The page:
Real Stories from People Living with VWD: Brandon
My name is Brandon and I have type 2A von Willebrand disease (VWD). Type 2A VWD is supposed to be a mild to moderate bleeding disorder but my bleeds can be more severe because my von Willebrand factor (a protein in the blood that helps the body stop bleeding) is quite low. VWD is common on my father’s side of the family, so it wasn’t surprising to learn that I have VWD as well. I was scared when I was first diagnosed because of blood safety issues in the 1980s. I also wasn’t fond of needles and the infusion process (the process of injecting medicine) requires them. But I knew this was going to be a new part of my life and I am not one to give up on anything, I fight through it. So, I learned as much as I could about VWD and continued forward from there.
Growing up with VWD was difficult because I couldn’t play sports or join the Boy Scouts due to the potential bleeding risks. As a young adult, I was more active and unfortunately ended up in the hospital a lot. I wanted to join the military, but I knew this wouldn’t be possible because of my bleeding disorder, so I started to become more interested in computers and technology. Now I work for a company that builds ultra-cold freezers for products like the COVID-19 vaccines.
The bleeds are the biggest impact that VWD has on my life. My bleeds can be severe, and I have been treating them through prophylaxis (preventative treatment to stop bleeds before they start). My wife and I have been married for 15 years and we have three children. My daughter has VWD and my wife is undergoing testing to see if she also has a bleeding disorder. We try to live a normal life and prophylaxis treatment has made that more possible. I inject myself with the medicine every week and the whole family is involved. Everyone has a job to do, which makes the process go smoothly and quickly.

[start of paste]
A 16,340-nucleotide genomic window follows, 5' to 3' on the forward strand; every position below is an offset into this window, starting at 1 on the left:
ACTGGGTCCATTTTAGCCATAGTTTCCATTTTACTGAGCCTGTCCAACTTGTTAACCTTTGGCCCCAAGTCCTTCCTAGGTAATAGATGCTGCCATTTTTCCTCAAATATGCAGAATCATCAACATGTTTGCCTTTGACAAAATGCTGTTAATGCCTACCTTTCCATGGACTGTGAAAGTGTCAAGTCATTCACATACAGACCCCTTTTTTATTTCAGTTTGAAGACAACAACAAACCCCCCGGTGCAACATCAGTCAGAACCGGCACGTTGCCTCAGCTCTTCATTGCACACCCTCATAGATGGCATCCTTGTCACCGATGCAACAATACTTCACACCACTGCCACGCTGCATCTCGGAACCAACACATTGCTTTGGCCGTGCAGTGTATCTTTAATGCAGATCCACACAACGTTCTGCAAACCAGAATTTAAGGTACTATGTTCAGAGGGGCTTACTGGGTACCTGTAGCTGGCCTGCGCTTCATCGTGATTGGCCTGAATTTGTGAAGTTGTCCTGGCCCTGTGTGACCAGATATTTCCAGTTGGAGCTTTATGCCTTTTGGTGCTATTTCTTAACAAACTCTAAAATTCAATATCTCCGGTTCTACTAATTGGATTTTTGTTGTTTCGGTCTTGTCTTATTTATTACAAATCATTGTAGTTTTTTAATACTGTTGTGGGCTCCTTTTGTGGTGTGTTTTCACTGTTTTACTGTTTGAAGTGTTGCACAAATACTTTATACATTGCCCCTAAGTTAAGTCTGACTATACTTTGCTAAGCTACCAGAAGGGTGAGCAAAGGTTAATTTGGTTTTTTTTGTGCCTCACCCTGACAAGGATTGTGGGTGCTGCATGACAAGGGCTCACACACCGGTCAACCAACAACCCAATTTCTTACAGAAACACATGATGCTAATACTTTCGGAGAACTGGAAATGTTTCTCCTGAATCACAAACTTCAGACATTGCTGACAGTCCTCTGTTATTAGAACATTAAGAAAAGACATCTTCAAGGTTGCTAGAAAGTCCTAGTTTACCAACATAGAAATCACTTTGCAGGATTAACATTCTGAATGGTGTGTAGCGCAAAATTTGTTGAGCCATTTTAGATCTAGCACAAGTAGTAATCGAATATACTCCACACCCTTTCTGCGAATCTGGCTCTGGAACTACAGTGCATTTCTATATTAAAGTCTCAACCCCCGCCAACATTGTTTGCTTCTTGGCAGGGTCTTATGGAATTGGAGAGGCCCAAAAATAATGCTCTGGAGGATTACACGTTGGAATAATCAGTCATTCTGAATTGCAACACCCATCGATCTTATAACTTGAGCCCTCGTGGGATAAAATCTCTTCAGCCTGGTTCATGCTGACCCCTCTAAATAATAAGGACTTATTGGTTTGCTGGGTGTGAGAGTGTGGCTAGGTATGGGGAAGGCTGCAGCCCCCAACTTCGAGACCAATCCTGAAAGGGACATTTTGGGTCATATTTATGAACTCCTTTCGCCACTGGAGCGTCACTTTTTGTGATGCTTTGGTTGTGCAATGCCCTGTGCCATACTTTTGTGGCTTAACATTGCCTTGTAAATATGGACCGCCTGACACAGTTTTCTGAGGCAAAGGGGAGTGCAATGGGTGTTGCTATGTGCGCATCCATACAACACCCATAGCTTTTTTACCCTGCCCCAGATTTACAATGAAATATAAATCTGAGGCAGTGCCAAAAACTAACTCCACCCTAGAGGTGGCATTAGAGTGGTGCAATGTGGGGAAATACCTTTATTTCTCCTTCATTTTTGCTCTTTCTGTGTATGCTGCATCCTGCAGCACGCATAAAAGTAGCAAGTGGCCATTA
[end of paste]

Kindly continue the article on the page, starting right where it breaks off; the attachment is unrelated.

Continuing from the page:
The most positive outcome of having a bleeding disorder has been getting involved with the bleeding disorders community. I have made so many friends who now feel like family. This community is full of strong people who have been through so much and have “moved mountains” together. I am involved with a program from the Hemophilia Federation of America called the “Blood Brotherhoodexternal icon,” which is a support and education group for adult men with bleeding disorders. I am also involved with Hope Charitiesexternal icon, which provides emotional and financial support for people and families with bleeding disorders. I am certified in mental health first-aid because the mental stress of bleeding disorders is a lot. I don’t want anyone with a bleeding disorder to ever feel like they are alone. I strive to build relationships with people who have had a bleeding disorder for a long time and with people who are just learning about their bleeding disorder.
Everyone deserves love and compassion because these disorders can be scary and helping those who are new to the community can bring them peace. As a parent and a person with a bleeding disorder, my advice is to never be afraid to ask questions or get a second opinion. You deserve to know everything there is to know about bleeding disorders and doctors are there to help you get those answers.
CDC thanks Brandon for sharing his story.